After Wednesday’s gloom, here are a few thoughts about reasons for optimism for the future . . .
We groan that we’re governed by crooks, incompetents, and morons, but we’ve actually done a pretty good job of solving the problems that faced this country a generation ago.
High-school graduation rates? Highest level ever. With the exception of marijuana, teen drug use is down dramatically. Very few teenagers are succumbing to the national opioid-abuse epidemic. Teenage binge drinking is way lower than in the 1990s.
Slightly more than a third of American adults have a four-year college degree, the highest level ever measured by the U.S. Census Bureau. College enrollment has dropped by 2.4 million since 2011 . . . but one might interpret that as a customer base rejecting an overpriced product.
You’ve heard about the low unemployment rate. When Vice President Mike Pence boasts that more Americans are working than ever before, skeptics scoff that it simply reflects that the American population is larger than ever before. But there are now more job openings than unemployed workers. The all-time high in the employment-to-population ratio was 64.7 percent in April 2000; we’re currently at 60.4 percent. It got as low as 58.2 in 2010. (Census Bureau figures indicate that 4.4 percent of those 85 or older are still working!)
Census Bureau data indicate that the median U.S. household income in 2016 was $59,039 — and that the past two years combined have shown the fastest growth since the 1960s. The poverty rate is 12.7 percent, almost but not quite to pre–Great Recession levels. Yes, we would like to see some better numbers for wage growth, but separate Labor Department data just released days ago showed workers’ wages and salaries increased 2.8 percent over the past year. The Federal Reserve and Wall Street economic forecasters feel confident for the future.
We fear terrorism, but one of the reasons that terrorism and asymmetrical warfare is rising is because conventional war is growing rarer. We don’t have many country-vs.-country wars anymore, and that’s a blessing. We have Russia’s small-scale war against Ukraine. We have civil wars — Syria, Afghanistan, Myanmar, Yemen, Mexico’s struggle against the cartels. (Even in these cases, on a global scale, the number of casualties is declining, although it’s fair to wonder how accurately they can count the dead in places like Syria.) But you don’t see tanks and artillery crossing borders the way you used to — and that’s a blessing.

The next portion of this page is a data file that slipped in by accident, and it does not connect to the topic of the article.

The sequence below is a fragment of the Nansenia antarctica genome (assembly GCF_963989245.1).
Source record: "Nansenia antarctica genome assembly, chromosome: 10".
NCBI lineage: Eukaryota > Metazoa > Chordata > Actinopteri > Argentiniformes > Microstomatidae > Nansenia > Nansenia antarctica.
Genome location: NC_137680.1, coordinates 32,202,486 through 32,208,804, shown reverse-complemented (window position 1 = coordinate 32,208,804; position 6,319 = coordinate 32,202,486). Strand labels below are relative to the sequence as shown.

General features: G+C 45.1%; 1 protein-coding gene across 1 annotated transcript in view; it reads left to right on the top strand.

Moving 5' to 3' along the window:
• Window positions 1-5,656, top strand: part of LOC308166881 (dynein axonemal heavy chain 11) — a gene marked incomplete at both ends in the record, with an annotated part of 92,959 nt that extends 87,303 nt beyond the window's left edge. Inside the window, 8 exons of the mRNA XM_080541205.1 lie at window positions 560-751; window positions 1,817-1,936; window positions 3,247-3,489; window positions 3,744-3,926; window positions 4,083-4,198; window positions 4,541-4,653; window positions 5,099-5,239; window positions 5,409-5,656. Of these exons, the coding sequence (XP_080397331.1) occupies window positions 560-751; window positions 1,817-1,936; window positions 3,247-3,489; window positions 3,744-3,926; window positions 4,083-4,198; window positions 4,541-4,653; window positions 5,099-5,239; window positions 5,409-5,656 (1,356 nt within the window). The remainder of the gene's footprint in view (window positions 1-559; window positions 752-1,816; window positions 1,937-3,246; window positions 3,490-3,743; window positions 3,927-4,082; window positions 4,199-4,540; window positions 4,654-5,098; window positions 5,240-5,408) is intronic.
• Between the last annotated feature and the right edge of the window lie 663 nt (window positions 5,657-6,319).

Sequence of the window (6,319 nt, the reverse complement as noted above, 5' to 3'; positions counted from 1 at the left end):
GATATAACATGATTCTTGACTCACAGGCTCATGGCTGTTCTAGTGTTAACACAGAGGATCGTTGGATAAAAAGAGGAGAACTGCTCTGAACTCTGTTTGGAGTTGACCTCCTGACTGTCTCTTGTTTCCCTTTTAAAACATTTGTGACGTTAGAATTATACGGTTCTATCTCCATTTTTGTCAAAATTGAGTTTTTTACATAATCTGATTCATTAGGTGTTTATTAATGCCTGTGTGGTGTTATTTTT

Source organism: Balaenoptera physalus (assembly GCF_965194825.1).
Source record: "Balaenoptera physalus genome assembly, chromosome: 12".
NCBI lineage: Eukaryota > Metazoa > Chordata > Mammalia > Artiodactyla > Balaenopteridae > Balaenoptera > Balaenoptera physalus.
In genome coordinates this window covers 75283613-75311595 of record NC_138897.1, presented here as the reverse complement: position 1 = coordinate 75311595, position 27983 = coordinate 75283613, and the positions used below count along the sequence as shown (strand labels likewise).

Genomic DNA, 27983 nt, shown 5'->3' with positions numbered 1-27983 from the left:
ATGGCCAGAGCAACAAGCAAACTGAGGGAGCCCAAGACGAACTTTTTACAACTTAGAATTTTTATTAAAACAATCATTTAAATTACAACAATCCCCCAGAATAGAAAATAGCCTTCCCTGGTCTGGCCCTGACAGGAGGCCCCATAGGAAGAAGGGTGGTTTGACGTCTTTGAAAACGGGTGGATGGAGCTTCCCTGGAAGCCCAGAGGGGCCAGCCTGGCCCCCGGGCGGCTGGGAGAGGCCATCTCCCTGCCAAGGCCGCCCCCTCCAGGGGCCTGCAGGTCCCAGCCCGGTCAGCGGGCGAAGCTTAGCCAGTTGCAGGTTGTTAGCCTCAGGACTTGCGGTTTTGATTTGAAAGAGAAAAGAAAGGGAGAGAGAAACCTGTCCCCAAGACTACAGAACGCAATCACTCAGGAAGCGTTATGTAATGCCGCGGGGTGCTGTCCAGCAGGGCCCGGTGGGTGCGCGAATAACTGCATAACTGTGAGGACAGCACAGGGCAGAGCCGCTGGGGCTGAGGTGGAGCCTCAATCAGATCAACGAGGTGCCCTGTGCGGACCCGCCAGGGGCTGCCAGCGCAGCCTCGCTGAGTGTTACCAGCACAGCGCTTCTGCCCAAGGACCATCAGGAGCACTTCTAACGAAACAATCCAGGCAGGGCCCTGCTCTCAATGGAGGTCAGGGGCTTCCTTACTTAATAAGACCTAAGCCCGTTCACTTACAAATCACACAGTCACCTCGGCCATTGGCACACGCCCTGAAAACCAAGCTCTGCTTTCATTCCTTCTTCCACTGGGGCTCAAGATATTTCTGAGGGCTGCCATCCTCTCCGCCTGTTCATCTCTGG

Every day since 9/11, the jihadists have wanted to execute the most spectacular attack they could. Most days they achieve nothing. Some days they launch attacks in places most Americans have never heard of, and once in a great while, they launch an attack on American soil with a fraction of the casualties of 9/11. We live in a world where most Americans don’t think about terrorism every day, a condition that was unthinkable 17 years ago.
Osama bin Laden is dead. Mullah Omar’s dead too. The Islamic State doesn’t control any territory anymore, and we don’t hear from Ayman al-Zawahiri or Abu Bakr al-Baghdadi much. Considering where we were, and what we feared would follow 9/11, the jihad against the United States must be classified as a catastrophic failure so far.
Coalition military casualties in Iraq and Afghanistan are down dramatically in the past five years.
Yes, we live in an era of serious challenges to American military superiority. But we still have some pretty ingenious minds giving us an edge. DARPA is developing drones that will never need to land or refuel; space planes; swarms of tiny flying robots, IED-proof vehicles that don’t need windows; and guided rounds capable of zeroing in on a target, enabling novice shooters to hit moving targets. (That’s right: Someday soon, we’ll be able to shoot around corners.) Lockheed Martin is developing hypersonic weapons, missiles that travel at Mach 5, roughly one mile per second. No wonder no one wants to get into conventional wars with us anymore.
If you grew up in the 1990s, you probably thought AIDS would be the scourge of the 21st century. New drugs and treatment drove the HIV mortality rate down in the United States by more than 80 percent, and the number of new infections is down by two-thirds. In the 15 years since the Bush administration enacted PEPFAR — the President’s Emergency Plan for AIDS Relief — the program has saved 14 million lives.